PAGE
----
Speaking Christianese: Breaking down common Christian phrases — part 3

Aug 1, 2020 | Relevant Life

If you’re a Christian, you might not have noticed that we have a lot of weird Christian phrases. If you’re not a Christian, then you have definitely noticed some of the strange sayings we like to use.

We’re here to help people decipher the mysterious language of Christianese by breaking down common Christian phrases in the third part of this new series:

“Born again”

To be fair, this one has its roots in the Bible. It’s just used so frequently in daily Christin language that we assume everyone knows what it means. This phrase comes from John 3:3 (ESV): 

Jesus answered him, “Truly, truly, I say to you, unless one is born again he cannot see the kingdom of God.”

Jesus goes on to elaborate that one must be born of the water and of the Spirit, not to literally be reborn as an infant, which we imagine is obvious to you. By being born of the water and the Spirit, Jesus is referring to being baptized and to inviting the Holy Spirit to live in and through you. Baptism is a sacrament demonstrating one cleansing themselves of their former selves and embracing their new selves in Christ. Accepting the Holy Spirit into your life is acknowledging that you’ll live in Christ’s example, striving to follow His ways while relying on Him as your source of peace, comfort and hope.

“God works in mysterious ways”

Unlike the previous phrase, this one does not appear in the Bible. This phrase has been used by Christians for a long time to dismiss things they do not understand about the Bible or the world. However, many Biblical scholars argue that not only does this not appear in the Bible, but it is anti-theological too.

Of course, no person can claim to fully understand God and all of His ways, but God gives us wisdom and the faculties to understand and learn mysteries as we move through our lives:

But only if you listen obediently to God, your God, and keep the commandments and regulations written in this Book of Revelation. Nothing halfhearted here; you must return to God, your God, totally, heart and soul, holding nothing back.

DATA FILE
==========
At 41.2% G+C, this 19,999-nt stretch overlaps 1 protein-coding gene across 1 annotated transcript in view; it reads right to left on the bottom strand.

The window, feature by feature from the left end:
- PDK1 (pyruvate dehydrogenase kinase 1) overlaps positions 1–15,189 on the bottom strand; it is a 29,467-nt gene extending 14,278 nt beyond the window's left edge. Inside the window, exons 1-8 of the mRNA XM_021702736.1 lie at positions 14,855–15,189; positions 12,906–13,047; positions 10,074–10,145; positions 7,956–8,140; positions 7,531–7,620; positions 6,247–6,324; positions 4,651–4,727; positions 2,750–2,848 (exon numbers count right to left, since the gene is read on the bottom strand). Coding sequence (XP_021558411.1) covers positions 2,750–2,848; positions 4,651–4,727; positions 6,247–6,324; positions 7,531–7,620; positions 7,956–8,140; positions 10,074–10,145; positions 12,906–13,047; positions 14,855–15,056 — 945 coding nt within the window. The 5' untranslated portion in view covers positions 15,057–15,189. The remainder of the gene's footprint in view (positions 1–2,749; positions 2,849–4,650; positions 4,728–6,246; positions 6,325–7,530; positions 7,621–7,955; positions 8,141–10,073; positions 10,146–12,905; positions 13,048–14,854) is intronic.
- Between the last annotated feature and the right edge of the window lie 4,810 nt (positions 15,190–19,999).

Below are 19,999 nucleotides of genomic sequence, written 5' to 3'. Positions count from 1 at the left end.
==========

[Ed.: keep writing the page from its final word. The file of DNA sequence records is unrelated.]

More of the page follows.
This commandment that I’m commanding you today isn’t too much for you, it’s not out of your reach. It’s not on a high mountain — you don’t have to get mountaineers to climb the peak and bring it down to your level and explain it before you can live it. And it’s not across the ocean — you don’t have to send sailors out to get it, bring it back, and then explain it before you can live it. No. The word is right here and now — as near as the tongue in your mouth, as near as the heart in your chest. Just do it! (Deuteronomy 30:10-14 MSG)

When you don’t understand what’s going on, it’s OK to acknowledge that you don’t understand. But it could be unwise to shrug off the responsibility of striving to understand or learn by shifting all responsibility on God and essentially blaming Him for being mysterious and keeping the ability to learn away from you. You will likely never figure out the answers to many things, but on a path of wisdom and learning, you can grow closer to God and become more like Christ in the process.

“God helps those who help themselves”

This one is rough. We especially love to use it in American Christianity, but it’s not actually in the Bible either. And sadly, when someone says this phrase, they are usually using it as an excuse not to help those in need, which ironically goes against many of the teachings of Jesus. Instead, this phrase comes more from Western culture and a misunderstanding of 2 Thessalonians 3:10-13 (MSG):

Don’t you remember the rule we had when we lived with you? “If you don’t work, you don’t eat.” And now we’re getting reports that a bunch of lazy good-for-nothings are taking advantage of you. This must not be tolerated. We command them to get to work immediately — no excuses, no arguments — and earn their own keep. Friends, don’t slack off in doing your duty.

There is important context to apply when reading these verses. First, it is from a letter to a specific group of people and is to be learned from but not applied blindly to our lives. Second, it is referring to people living in a community not doing their share of work but wanting to reap from that of others. Which sounds fair enough if you think about it.

However, those who are disenfranchised, cheated, robbed, wounded, orphaned, widowed, sick, lost or otherwise helpless and alone are not refusing to help themselves. They are not members of a small community who are refusing to do their share for it. They have no community. They can’t help themselves and they certainly can’t help others. But we can. Imagine how different our nation and the world would be if we stopped refusing to help people because we cling to an non-biblical phrase and instead follow Jesus’ teachings to help and love those who need it.

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